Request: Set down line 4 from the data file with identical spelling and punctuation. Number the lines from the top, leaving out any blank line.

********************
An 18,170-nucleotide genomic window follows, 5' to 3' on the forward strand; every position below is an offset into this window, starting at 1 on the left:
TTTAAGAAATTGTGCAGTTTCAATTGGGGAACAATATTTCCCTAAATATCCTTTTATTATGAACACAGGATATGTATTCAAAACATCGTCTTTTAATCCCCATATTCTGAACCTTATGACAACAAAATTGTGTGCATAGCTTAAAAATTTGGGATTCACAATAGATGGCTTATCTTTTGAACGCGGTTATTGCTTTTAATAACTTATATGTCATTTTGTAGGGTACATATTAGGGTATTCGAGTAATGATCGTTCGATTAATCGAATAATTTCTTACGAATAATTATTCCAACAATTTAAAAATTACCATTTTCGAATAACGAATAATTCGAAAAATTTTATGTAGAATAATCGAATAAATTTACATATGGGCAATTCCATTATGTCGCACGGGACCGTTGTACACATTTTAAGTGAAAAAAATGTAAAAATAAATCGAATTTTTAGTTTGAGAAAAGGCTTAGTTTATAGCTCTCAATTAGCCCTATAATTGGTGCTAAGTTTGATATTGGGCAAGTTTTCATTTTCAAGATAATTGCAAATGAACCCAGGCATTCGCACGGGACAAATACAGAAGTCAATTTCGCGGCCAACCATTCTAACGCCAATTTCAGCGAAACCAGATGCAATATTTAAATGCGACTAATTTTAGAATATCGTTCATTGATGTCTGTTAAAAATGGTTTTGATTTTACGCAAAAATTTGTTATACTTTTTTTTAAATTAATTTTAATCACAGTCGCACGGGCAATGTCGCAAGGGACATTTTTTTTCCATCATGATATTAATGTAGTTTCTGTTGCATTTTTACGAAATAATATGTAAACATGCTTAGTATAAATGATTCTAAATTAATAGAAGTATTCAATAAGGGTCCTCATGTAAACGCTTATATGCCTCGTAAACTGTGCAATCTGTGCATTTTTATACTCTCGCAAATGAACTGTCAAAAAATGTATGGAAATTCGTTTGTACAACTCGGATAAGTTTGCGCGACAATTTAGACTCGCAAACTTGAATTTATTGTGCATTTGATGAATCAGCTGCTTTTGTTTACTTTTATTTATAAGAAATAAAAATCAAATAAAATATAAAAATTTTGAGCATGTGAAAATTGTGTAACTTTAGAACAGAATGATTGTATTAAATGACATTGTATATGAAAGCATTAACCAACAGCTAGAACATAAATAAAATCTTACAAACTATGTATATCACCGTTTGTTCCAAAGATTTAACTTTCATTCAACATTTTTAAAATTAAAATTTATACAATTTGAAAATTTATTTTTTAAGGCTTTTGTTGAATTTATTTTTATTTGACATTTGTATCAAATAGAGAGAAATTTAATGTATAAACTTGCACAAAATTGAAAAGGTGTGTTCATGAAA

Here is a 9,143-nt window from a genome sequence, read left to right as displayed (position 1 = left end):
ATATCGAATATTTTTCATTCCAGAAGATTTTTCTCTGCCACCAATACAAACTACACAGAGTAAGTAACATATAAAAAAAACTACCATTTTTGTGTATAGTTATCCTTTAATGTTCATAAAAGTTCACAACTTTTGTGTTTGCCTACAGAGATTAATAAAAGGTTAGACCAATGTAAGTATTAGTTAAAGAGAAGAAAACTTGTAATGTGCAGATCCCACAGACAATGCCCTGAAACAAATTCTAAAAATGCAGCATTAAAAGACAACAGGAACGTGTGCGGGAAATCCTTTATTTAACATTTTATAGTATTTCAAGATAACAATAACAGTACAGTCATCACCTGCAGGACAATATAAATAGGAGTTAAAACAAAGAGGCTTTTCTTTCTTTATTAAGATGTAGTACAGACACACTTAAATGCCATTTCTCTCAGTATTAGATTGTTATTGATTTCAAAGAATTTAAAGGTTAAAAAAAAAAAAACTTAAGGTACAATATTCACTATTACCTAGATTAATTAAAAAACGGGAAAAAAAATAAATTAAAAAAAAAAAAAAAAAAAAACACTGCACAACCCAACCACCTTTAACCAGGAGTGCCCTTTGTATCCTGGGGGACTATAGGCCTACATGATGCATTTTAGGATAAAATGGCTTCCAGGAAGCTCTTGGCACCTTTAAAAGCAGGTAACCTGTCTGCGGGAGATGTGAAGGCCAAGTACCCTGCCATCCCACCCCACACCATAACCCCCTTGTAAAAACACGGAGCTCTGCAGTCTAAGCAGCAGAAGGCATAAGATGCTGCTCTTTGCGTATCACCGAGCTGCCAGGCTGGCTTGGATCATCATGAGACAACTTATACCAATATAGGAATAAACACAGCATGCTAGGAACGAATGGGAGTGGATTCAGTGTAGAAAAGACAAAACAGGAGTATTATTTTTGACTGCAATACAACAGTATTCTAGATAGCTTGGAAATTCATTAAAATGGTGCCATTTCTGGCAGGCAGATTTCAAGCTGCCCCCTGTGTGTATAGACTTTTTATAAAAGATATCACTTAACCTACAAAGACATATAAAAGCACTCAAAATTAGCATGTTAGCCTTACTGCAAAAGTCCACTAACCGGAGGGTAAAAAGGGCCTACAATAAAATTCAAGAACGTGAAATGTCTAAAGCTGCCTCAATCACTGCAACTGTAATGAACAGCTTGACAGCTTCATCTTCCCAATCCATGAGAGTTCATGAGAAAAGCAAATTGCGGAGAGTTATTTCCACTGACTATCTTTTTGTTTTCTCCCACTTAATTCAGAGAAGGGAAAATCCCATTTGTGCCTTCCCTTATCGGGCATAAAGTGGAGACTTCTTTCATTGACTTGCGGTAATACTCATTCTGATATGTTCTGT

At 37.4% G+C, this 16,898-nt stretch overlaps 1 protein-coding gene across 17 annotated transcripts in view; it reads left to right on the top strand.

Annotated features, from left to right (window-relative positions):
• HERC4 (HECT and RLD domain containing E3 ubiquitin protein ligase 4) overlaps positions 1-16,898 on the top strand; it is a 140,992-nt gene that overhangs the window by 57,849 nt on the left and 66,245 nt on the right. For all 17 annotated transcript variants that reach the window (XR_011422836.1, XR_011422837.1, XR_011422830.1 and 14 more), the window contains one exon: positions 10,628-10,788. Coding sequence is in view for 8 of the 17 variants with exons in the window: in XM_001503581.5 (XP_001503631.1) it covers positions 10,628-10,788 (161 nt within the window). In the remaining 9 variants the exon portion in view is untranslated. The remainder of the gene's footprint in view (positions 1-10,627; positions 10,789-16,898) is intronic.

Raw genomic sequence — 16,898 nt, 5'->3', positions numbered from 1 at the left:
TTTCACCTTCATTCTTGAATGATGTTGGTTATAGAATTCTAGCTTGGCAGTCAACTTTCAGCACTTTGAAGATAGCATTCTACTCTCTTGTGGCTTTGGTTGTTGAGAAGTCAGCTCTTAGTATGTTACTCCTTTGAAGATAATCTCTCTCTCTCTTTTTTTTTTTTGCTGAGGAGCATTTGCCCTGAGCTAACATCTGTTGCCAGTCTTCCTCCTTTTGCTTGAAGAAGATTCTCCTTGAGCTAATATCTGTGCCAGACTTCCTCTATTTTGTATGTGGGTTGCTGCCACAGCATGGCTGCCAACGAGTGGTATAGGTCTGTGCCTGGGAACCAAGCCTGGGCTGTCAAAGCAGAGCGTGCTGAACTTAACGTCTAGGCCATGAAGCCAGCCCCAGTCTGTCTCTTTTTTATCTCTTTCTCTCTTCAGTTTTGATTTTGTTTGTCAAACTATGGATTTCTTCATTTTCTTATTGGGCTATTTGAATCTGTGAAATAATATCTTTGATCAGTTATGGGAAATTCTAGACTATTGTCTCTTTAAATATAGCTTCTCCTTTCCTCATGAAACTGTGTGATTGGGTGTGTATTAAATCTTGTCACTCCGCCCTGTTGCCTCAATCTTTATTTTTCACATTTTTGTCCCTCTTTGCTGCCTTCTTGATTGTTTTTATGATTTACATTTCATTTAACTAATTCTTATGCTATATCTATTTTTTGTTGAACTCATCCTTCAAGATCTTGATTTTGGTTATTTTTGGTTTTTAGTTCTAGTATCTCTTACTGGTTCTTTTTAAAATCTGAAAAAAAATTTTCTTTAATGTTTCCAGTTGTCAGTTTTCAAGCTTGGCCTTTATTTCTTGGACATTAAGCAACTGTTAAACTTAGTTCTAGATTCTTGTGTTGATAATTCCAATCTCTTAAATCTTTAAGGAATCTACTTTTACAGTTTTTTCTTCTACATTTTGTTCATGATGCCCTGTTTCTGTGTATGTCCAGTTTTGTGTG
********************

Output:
ATATCGAATATTTTTCATTCCAGAAGATTTTTCTCTGCCACCAATACAAACTACACAGAGTAAGTAACATATAAAAAAAACTACCATTTTTGTGTATAGTTATCCTTTAATGTTCATAAAAGTTCACAACTTTTGTGTTTGCCTACAGAGATTAATAAAAGGTTAGACCAATGTAAGTATTAGTTAAAGAGAAGAAAACTTGTAATGTGCAGATCCCACAGACAATGCCCTGAAACAAATTCTAAAAATGCAGCATTAAAAGACAACAGGAACGTGTGCGGGAAATCCTTTATTTAACATTTTATAGTATTTCAAGATAACAATAACAGTACAGTCATCACCTGCAGGACAATATAAATAGGAGTTAAAACAAAGAGGCTTTTCTTTCTTTATTAAGATGTAGTACAGACACACTTAAATGCCATTTCTCTCAGTATTAGATTGTTATTGATTTCAAAGAATTTAAAGGTTAAAAAAAAAAAAACTTAAGGTACAATATTCACTATTACCTAGATTAATTAAAAAACGGGAAAAAAAATAAATTAAAAAAAAAAAAAAAAAAAAACACTGCACAACCCAACCACCTTTAACCAGGAGTGCCCTTTGTATCCTGGGGGACTATAGGCCTACATGATGCATTTTAGGATAAAATGGCTTCCAGGAAGCTCTTGGCACCTTTAAAAGCAGGTAACCTGTCTGCGGGAGATGTGAAGGCCAAGTACCCTGCCATCCCACCCCACACCATAACCCCCTTGTAAAAACACGGAGCTCTGCAGTCTAAGCAGCAGAAGGCATAAGATGCTGCTCTTTGCGTATCACCGAGCTGCCAGGCTGGCTTGGATCATCATGAGACAACTTATACCAATATAGGAATAAACACAGCATGCTAGGAACGAATGGGAGTGGATTCAGTGTAGAAAAGACAAAACAGGAGTATTATTTTTGACTGCAATACAACAGTATTCTAGATAGCTTGGAAATTCATTAAAATGGTGCCATTTCTGGCAGGCAGATTTCAAGCTGCCCCCTGTGTGTATAGACTTTTTATAAAAGATATCACTTAACCTACAAAGACATATAAAAGCACTCAAAATTAGCATGTTAGCCTTACTGCAAAAGTCCACTAACCGGAGGGTAAAAAGGGCCTACAATAAAATTCAAGAACGTGAAATGTCTAAAGCTGCCTCAATCACTGCAACTGTAATGAACAGCTTGACAGCTTCATCTTCCCAATCCATGAGAGTTCATGAGAAAAGCAAATTGCGGAGAGTTATTTCCACTGACTATCTTTTTGTTTTCTCCCACTTAATTCAGAGAAGGGAAAATCCCATTTGTGCCTTCCCTTATCGGGCATAAAGTGGAGACTTCTTTCATTGACTTGCGGTAATACTCATTCTGATATGTTCTGT